Gayner mentioned monitoring the sorts of mistakes the company makes. “As Alan Kirshner says, it’s OK to make mistakes at Markel, just don’t keep making the same dumb-ass mistakes.” He also said complacency can make you so happy with what you’re doing that it’s easy to say no to new risks and new things, which stifles innovation. “The success that breeds complacency is an extremely dangerous thing.” He mentioned three people who don’t mind telling him when he’s wrong, among them Steve Markel and his wife, Susan, a chemical engineer by training who works for Markel as well. Gayner admitted he “can be a little thin-skinned” when Markel tells him he’s making a mistake, but Markel has the useful trait of being critical when things are going well and supportive during the tough times.

There was a question about Fairfax India, a $1 billion fund to which Markel contributed $40 million poised to make investments in India. Markel said they like the prospects in India, but it’s a relatively small investment.

An 8-year-old asked for advice. “I would say listen to your dad,” Gayner said.

A mike was open so I took it and asked Gayner to provide some insight into the way his brain works as an equity investor. I pointed to several specific areas: his investment in Amazon, the poster child for mockery by value investors; his long-held position in Brookfield Asset Management, which has been criticized for its accounting; a larger number of equity positions (over 100) than Berkshire with a much smaller amount of money involved. And I asked him to clarify the percentage of investments devoted to equities.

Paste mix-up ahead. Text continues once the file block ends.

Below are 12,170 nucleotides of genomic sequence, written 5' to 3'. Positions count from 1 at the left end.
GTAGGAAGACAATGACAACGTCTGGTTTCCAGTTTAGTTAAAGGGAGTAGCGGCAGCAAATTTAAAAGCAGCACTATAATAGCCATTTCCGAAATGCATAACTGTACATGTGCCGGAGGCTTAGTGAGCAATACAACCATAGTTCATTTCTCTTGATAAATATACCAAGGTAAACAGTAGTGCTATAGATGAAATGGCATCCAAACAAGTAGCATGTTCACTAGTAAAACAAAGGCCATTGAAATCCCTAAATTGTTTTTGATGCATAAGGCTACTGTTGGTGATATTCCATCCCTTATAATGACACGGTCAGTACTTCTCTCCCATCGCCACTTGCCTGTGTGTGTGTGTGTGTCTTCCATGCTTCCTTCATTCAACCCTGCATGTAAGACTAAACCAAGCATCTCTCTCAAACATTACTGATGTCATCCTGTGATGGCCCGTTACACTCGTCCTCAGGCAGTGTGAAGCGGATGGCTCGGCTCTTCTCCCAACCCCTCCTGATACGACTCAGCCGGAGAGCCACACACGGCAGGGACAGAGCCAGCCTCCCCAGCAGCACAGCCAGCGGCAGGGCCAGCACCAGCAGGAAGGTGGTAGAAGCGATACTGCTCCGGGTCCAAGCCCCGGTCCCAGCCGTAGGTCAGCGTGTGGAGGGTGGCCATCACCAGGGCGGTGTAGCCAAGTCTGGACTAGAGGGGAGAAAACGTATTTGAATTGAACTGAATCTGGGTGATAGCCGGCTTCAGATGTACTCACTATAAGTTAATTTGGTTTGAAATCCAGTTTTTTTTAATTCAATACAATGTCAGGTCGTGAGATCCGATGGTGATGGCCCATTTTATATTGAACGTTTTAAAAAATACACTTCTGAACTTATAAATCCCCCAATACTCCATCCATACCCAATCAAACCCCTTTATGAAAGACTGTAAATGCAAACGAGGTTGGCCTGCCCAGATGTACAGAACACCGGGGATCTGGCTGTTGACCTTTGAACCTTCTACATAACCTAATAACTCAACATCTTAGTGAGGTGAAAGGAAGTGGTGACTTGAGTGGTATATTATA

It’s hard to take notes and make eye contact with someone trying to answer your question at the same time, so most of this is paraphrased, but it just happened, so I’m still pretty clear on it, I think. I’m no accountant, so anybody else who was there should feel free to correct me if necessary.

First, he went into the percentage devoted to equities because I’d mentioned at least three percentages that represented different things or conditions. I’d mentioned 80 percent, the number he cited before the Alterra acquisition; 40 percent, the number he mentioned after the Alterra acquisition, and 22 percent, the number mentioned in the annual report.

The 22, he said, is the percentage of total investments, which includes collateralized insurance reserves and other things that would not be considered part of the investible portfolio. The 80 was the pre-Alterra high and remains the long-run target for the investment portfolio. The 40 included not only dilution of the equity portion from acquiring the Alterra fixed-income portfolio, but also losses in equity positions as a result of the market crash of 2008-09. Currently the correct number is in the “mid- to high-50s,” and stay tuned next week for the specific number when they report first quarter results.

He combined his answers to the Amazon and number of positions questions. The top 20 positions in the portfolio represent 70 percent of the value, he pointed out. “It’s almost like a baseball organization,” he said. Those top 20 names are the major league roster. The rest are the farm system, going from Class AAA to Class AA to Class A to Rookie League as the allocations decline.

He bought Amazon, he said, because “this is an important company” with which a very large percentage of Americans interact in some way. He bought it “to make myself think more deeply about it. I think more about a company if I own it than if I don’t own it.”

He doesn’t exactly think of each company as its own distinct position. For example, he owns four companies that sell alcoholic beverages. “Is that four positions or one?” he asked. “Neither. Is it 1 1/2, 2 1/2?” He encouraged me to look at investments in similar companies, or companies in similar circumstances, collectively, or piled on top of one another.